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Amar Jawan Jyoti (From Old to New): The Indian soldier’s spirit remains eternal

Source : Tribune

Amar Jawan Jyoti (From Old to New): The Indian soldier’s spirit remains eternal
Amar Jawan Jyoti India Gate built in 1972 (Left) and Amar Jawan Jyoti at Amar Chakra of National War Memorial (Right)

On January 21, the Amar Jawan Jyoti or the ‘Eternal Flame’ under the iconic India Gate was ‘extinguished’. It was an emotional moment for many soldiers and veterans as Air Marshal BR Krishna, the Vice-Chief of Defence Staff, presided over a solemn military ceremony, preceded by buglers playing ‘The Last Post’ and ‘Rouse’. The flame from Amar Jawan Jyoti was escorted by contingents of the Army and finally merged with the Eternal Flame within the Amar Chakra at the adjoining National War Memorial (NWM).

The Amar Jawan Jyoti, the Flame of the Immortal Soldier, was finally put out 50 years after it was inaugurated by Indira Gandhi on January 26, 1972. Created after the 1971 Indo-Pak War under the majestic India Gate, the Memorial comprises a reversed rifle with a helmet on the top, a poignant remembrance of the Unknown Soldier who had laid down his life for the nation. This is complemented by four urns around it, one of which had a continuously burning flame. Since then, the Rifle, Helmet and Eternal Flame have represented the undying spirit of our gallant soldiers, standing in mute remembrance of the immortal souls of all Indian soldiers who “gave their today for the Nation’s tomorrow”.

Over the years, our Rashtrapatis, Pradhan Mantris, Service Chiefs and foreign dignitaries have visited India Gate to lay wreaths and to pay homage at the Amar Jawan Jyoti. It has also become one of the most popular sightseeing and, unfortunately, a merrymaking and picnic spot, for thousands of visitors from all over India and abroad.

The decision to merge the two flames was, not surprisingly, met with a barrage of criticism from all quarters, especially from Opposition party leaders, a few military veterans, as also a section of the media and the general population. However, the Prime Minister informed the nation that on the 125th birth anniversary of Netaji Subhas Chandra Bose, a statue of this iconic and much-admired politico-military leader would be inaugurated by him at India Gate “as a symbol of national gratitude to him.” Notwithstanding the timing or possible political motives of this decision, the installation of Netaji’s statue at the Central Vista will be welcomed by all segments of the nation.

Coming back to the issue of the Eternal Flame, there is absolutely no reason to politicise or criticise the decision to remodel the area around India Gate and to merge the two flames. No sacrilege is being carried out, nor is the spirit of the soldier being bruised or insulted.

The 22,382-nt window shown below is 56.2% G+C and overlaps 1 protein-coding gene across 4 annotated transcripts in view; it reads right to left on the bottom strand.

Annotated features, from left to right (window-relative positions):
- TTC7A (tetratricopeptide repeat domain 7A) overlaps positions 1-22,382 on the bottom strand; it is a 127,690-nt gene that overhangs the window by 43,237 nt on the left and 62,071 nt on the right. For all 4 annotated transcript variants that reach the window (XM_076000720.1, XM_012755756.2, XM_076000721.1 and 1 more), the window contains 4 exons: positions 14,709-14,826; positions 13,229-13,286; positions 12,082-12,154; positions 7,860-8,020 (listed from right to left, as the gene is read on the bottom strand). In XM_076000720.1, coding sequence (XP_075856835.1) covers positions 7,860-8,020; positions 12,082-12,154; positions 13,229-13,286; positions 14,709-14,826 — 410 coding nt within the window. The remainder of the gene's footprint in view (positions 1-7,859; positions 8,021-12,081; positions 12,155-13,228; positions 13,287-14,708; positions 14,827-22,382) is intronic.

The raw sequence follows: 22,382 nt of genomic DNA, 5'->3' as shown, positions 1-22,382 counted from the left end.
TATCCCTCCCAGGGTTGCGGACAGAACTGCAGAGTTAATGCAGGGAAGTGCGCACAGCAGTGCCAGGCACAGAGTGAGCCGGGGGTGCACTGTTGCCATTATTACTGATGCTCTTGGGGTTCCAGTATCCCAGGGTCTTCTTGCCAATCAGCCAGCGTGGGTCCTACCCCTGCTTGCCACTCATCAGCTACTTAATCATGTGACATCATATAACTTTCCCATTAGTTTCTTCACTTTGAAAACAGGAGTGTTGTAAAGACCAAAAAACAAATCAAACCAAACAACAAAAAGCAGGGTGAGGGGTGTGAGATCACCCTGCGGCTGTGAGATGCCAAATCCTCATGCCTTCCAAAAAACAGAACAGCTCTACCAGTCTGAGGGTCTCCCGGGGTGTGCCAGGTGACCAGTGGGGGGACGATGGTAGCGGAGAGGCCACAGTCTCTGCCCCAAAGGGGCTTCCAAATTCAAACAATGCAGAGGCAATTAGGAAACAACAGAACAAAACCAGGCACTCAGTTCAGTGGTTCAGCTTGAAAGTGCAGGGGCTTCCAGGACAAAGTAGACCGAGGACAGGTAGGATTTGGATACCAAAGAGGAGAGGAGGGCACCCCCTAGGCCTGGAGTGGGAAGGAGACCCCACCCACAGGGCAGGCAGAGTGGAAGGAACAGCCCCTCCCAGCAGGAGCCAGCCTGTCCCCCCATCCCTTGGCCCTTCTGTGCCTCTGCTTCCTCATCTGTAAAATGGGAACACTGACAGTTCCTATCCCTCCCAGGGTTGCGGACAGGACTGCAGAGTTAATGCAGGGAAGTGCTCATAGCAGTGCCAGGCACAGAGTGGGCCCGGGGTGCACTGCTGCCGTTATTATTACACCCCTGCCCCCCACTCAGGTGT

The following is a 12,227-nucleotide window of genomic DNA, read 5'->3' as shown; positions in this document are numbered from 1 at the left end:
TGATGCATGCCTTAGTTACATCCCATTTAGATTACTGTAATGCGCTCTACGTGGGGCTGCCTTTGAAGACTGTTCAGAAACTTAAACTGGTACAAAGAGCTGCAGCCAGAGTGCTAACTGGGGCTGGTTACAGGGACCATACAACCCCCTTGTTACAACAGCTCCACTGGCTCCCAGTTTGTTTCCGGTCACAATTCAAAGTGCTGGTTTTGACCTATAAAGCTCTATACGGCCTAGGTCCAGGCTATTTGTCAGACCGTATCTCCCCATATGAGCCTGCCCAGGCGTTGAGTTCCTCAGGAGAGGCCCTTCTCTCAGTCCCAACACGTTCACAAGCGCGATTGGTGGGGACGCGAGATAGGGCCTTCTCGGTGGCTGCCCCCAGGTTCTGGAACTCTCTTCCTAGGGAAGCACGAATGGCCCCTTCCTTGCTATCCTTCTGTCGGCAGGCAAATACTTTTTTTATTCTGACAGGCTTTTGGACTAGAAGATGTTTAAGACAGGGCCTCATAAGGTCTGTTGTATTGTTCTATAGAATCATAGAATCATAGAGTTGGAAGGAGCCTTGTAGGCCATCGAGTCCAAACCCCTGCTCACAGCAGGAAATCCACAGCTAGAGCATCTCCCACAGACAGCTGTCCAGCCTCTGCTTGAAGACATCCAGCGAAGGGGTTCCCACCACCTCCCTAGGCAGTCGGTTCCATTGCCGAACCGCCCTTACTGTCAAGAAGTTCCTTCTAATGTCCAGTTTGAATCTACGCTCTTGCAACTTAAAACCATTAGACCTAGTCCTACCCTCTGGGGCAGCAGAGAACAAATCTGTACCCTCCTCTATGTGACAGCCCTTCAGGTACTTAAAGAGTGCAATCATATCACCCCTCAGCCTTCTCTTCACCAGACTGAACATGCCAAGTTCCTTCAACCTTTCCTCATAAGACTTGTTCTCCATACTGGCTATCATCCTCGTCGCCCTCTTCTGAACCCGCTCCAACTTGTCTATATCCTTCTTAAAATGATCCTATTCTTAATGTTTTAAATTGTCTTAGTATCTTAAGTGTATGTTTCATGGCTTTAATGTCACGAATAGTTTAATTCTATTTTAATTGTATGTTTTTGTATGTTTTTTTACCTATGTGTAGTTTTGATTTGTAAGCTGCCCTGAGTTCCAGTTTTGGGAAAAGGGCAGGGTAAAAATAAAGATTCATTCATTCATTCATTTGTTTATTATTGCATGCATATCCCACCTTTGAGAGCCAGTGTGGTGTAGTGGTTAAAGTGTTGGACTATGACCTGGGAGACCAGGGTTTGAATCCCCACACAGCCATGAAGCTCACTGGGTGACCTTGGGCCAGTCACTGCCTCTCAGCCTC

A pre-Independence-constructed India Gate did not represent the sacrifices made by thousands of soldiers during either World War II or thereafter in the many wars that our military fought after 1947. Finally, four decades after it was inaugurated in 1931 by the Viceroy Lord Irwin, and after many more deaths of Indian soldiers, the Amar Jawan Jyoti was created under India Gate to commemorate the memory of those who had lost their lives during the 1971 Indo-Pakistan war. However, it needs to be noted that this was a monument and not a National War Memorial.

It also needs to be remembered that the request by the armed forces for a NWM was constantly opposed and stymied for decades on one pretext or the other. There were suggestions from the civilian officialdom that the NWM could be built within the Delhi Cantonment at Dhaula Kuan. This was an obvious non-starter because of the security restrictions on movement of visitors within a military area. The NWM had to be located in a central area of the nation’s Capital, just as has been done at Washington DC. The obvious and most suitable place was the Central Vista, and within this, the area behind India Gate where the statue of King George V had earlier been located under the well known “Chhatri”. But at every stage, plans for this prestigious national project were stalled by various agencies, including the Ministry of Urban Development and the Chief Minister of Delhi, on frivolous grounds such as interference with the ambience and heritage of Lutyens’ Delhi.

The National War Memorial finally came into being under the present government. Following up on his election promise, the Prime Minister ensured that the India Gate area was allocated and sufficient funds earmarked for the construction of the prestigious NWM. Inaugurated by the Prime Minister on February 25, 2019, our NWM is probably one of the best laid-out war memorials in the world, a hallowed place which truly represents the great sacrifices of our officers and soldiers in combat within and outside our borders.

With the creation of this beautiful NWM, the earlier monument has simply lost its relevance. The idea to continue with two flames makes little sense, especially as India Gate and the Amar Jawan Jyoti were never really a national war memorial. Thus, rightly, India Gate, with the statue of an iconic Indian leader under it, will continue to remain a historical and architectural masterpiece at one end of the Central Vista for visitors to come and admire, but will not be part of the more sombre environment of a war memorial.

It would be befitting if the sacrifices and gallantry of the Indian military are recognised and honoured across all segments of the country and do not become a platform to generate any avoidable controversies. It is also strongly recommended that all those who had opposed the construction of a war memorial, and those who still do not appreciate the true value of the nation’s defenders, visit the hallowed grounds of the NWM and spend two minutes in silent homage to the Fallen Soldier.

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